Q&A: Plenary talk highlights medical, social needs of transgender patients with migraine
One of several plenary sessions at the American Headache Society Annual Meeting, which is being held virtually, focused on sex- and gender-specific differences in headache.
The session featured talks on three topics, including sex-specific differences in pain and the question of whether sex and/or gender affect the brain’s activation patterns in pain. Healio Neurology spoke with Anna Pace, MD, assistant professor of neurology and director of the transgender headache medicine program at the Icahn School of Medicine at Mount Sinai, about her presentation, the third in the plenary session. Pace focused on the question of whether gender impacts the presentation of headache disorders, response to treatment and adherence.
Healio Neurology: Can you provide an overview of your plenary presentation?
Pace: The transgender community is largely underserved and understudied in neurology and headache medicine. Much of what is known about headache in gender-diverse individuals is extrapolated from small case series or derived from clinical experience. The presentation aimed to discuss how migraine may be affected by gender-affirming hormone therapy or gender-affirming surgical interventions and reviewed treatment options for gender-diverse patients with headache that are supportive of, and will not interact with, gender-affirming medical therapies.
Healio Neurology: What were your main take-home messages?
Pace: Based on animal and basic science models, as well as studies in cisgender individuals, it appears both estrogen and testosterone can affect the experience of pain in various ways. When treating gender-diverse patients with migraine, it is important to consider any medical or psychiatric comorbidities that may be present. Providers should be aware of any interactions that medications may have with hormones and consider neuromodulation or nonpharmacologic management as well. Understanding proper nomenclature to describe gender identity and using correct terms and pronouns when referring to patients who are transgender and gender diverse are crucial ways to help patients feel affirmed and welcomed in clinic.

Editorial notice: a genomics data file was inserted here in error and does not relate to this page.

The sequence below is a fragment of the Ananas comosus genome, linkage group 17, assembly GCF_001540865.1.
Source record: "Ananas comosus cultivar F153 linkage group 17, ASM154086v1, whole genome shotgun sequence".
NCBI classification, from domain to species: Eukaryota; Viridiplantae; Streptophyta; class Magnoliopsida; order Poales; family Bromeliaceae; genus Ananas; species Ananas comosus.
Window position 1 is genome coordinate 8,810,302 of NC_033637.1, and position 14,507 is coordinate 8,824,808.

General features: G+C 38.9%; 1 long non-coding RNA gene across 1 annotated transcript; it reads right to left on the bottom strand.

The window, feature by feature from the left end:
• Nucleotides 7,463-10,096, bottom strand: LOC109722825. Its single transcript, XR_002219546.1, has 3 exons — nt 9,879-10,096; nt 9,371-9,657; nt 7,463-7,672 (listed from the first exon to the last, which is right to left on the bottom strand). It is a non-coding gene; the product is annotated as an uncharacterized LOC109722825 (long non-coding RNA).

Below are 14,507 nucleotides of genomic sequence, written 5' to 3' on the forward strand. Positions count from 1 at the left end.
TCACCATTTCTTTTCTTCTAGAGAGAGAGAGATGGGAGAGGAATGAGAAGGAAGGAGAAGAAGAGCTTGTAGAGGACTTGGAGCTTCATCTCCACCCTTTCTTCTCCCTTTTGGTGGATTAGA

Healio Neurology: How does your talk build on what we previously knew about gender’s impact in headache disorders?
Pace: Reviewing the very little literature, it appears that transgender women on estrogen may experience worsening of various pains and potentially also migraine, whereas transgender men on testosterone may experience improvement in migraine and chronic pain. Real-life experience, however, shows that each person has different responses to hormone therapy, so some may improve on estrogen once levels are stable and others on testosterone may have worsening of migraine. In general, treatment of migraine in gender-diverse patients should be individualized and all treatment should be supportive of continuation of gender-affirming hormone therapy. Patients should not have to choose between continuing hormone therapy and managing their migraines.
Healio Neurology: What are you hoping attendees take away from your talk?
Pace: I hope attendees take away the importance of creating a safe, welcoming clinical environment and the importance of providing culturally sensitive neurologic care to transgender and gender-diverse patients. We must affirm the authenticity of these individuals' identities and respect all patients. Many transgender patients are fearful of seeking care due to past experiences of discrimination and stigma. Efforts on personal, local and national levels to overcome those barriers can help gender-diverse individuals feel more comfortable pursuing medical care and returning for follow-up.
Pace A. Does gender impact the presentation of headache disorders, response to treatment, and adherence; Learnings from clinic. Presented at: American Headache Society Annual Scientific Meeting; June 3-6, 2021 (virtual meeting).